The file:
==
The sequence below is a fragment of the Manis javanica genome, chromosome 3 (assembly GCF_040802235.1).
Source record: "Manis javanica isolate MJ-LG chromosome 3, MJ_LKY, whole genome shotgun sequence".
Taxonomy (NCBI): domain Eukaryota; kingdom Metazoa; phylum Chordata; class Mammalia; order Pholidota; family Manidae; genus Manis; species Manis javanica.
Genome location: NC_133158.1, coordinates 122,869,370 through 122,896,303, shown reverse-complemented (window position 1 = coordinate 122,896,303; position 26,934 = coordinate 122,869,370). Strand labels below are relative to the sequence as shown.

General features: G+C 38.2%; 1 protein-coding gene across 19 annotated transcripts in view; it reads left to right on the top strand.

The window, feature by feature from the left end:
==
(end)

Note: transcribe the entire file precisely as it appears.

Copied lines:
The sequence below is a fragment of the Manis javanica genome, chromosome 3 (assembly GCF_040802235.1).
Source record: "Manis javanica isolate MJ-LG chromosome 3, MJ_LKY, whole genome shotgun sequence".
Taxonomy (NCBI): domain Eukaryota; kingdom Metazoa; phylum Chordata; class Mammalia; order Pholidota; family Manidae; genus Manis; species Manis javanica.
Genome location: NC_133158.1, coordinates 122,869,370 through 122,896,303, shown reverse-complemented (window position 1 = coordinate 122,896,303; position 26,934 = coordinate 122,869,370). Strand labels below are relative to the sequence as shown.

General features: G+C 38.2%; 1 protein-coding gene across 19 annotated transcripts in view; it reads left to right on the top strand.

The window, feature by feature from the left end: